Regardless, the party is not expected to lose the seat. Joe Crowley's interest in supporting Meng was more about bolstering the "perceived strengths" of the local Democratic organization, analysts say.[21] Meng did have the cash advantage, as well as the race advantage in a 40-percent Asian district. She was endorsed by The New York Times and EMILY's List,[21] among others.[22]

Lancman made a race of it, however. He was endorsed by the New York Daily News and the Queens Chronicle, and strongly pursued the Jewish vote.[21] He and Meng were involved in some intense campaigning, each sharply criticizing the other.[23][24] Lancman sent out a mass mailing decrying Meng's and Crowley's stances on Israel and national defense.[24]

Lancman also accused Meng of not supporting New York Assembly legislation to increase the tax on millionaires. Meng says she was instrumental in passing the measure, and some Assembly leadership have said both Lancman and Meng played a big roll in the new tax bill.[23]

U.S. House, New York District 6 General Election, 2012
Party Candidate Vote % Votes
     Democratic Green check mark transparent.pngGrace Meng 59.6% 111,499
     Republican Daniel Halloran 27.2% 50,845
     Green Evergreen Chou 1% 1,913
     N/A Blank/Void/Scattering 12.1% 22,675
Total Votes 186,932
Source: New York State Board of Elections "U.S. House of Representatives Results"
U.S. House, New York District 6 Democratic Primary, 2012
Candidate Vote % Votes
Green check mark transparent.pngGrace Meng 50.7% 13,105
Rory Lancman 28.1% 7,271
Elizabeth Crowley 16.1% 4,163
Robert Mittman 5.1% 1,328
Total Votes 25,867


See also: New York State Assembly elections, 2010

Meng ran unopposed in the September 14 Democratic primary. She was also unopposed in the general election on November 2. In addition to running on the Democratic ticket, she ran on the Working Familes ticket.[25]

New York State Assembly, District 22 2010
Candidates Votes
Green check mark transparent.png Grace Meng (D) 9,518


On November 4, 2008 Meng won election to the New York State Assembly, District 22, defeating opponent Ellen Young (I).

Meng raised $459,254 for her campaign while Young raised $225,750.[26]

New York State Assembly, District 22 2008
Candidates Votes
Green check mark transparent.png Grace Meng (D) 13,549
Ellen Young (I) 1,898

Campaign donors

Comprehensive donor information for Meng is available dating back to 2012. Based on available campaign finance records, Meng raised a total of $1,730,611 during that time period. This information was last updated on March 23, 2013.[27]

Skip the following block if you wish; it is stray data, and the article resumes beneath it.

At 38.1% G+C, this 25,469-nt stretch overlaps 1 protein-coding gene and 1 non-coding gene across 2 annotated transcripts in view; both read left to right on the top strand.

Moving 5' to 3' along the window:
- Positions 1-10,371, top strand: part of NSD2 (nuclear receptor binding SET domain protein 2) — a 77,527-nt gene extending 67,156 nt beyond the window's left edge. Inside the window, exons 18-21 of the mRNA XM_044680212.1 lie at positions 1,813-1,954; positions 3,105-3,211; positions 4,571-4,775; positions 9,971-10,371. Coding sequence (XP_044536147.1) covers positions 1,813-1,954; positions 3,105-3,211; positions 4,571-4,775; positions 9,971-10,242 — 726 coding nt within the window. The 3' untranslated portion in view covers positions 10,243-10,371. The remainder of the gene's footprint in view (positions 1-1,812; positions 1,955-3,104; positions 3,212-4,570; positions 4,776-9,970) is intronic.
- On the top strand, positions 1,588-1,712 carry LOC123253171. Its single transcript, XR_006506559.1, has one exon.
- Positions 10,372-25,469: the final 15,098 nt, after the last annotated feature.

Grace Meng's Campaign Contribution History
Year Office Result Contributions
2012 U.S. House of Representatives (New York, District 6) Won $1,730,611
Grand Total Raised $1,730,611

Individual breakdown


Candidates for Congress are required to file up to seven main reports with the Federal Election Commission during the 2014 elections season. Below are Meng’s reports.[28]

Grace Meng (2014) Campaign Finance Reports
ReportDate FiledBeginning BalanceTotal Contributions
for Reporting Period
ExpendituresCash on Hand
April Quarterly[29]April 15, 2013$64,599.19$138,851.86$(82,761.26)$120,689.79
July Quarterly[30]July 15, 2013$120,689.79$104,168.00$(45,623.27)$179,234.52
Running totals


Breakdown of the source of Meng's campaign funds before the 2012 election.

Meng won re-election to the U.S. House in 2012. During that election cycle, Meng's campaign committee raised a total of $1,730,611 and spent $1,666,012.[31]

Cost per vote

Meng spent $14.95 per vote received in 2012.


In 2010, Meng received $461,437 in campaign donations. The top contributors are listed below.[32]


In 2008, a year in which Meng was up for election, she collected $459,254 in donations.[33]

Donor Amount
Xin Miao Inc $5,300
James Wu $3,800
Chang Jiang Supermarket Inc $3,800
At least 17 other individaul donations of: $3,800


Like-minded colleagues

The website OpenCongress tracks the voting records of each member to determine with whom he or she votes most and least often. The results include a member from each party.[34]

Meng most often votes with:

Meng least often votes with:

Voting with party

June 2013

Grace Meng voted with the Democratic Party 94% of the time, which ranked 102 among the 201 House Democratic members as of June 2013.[35]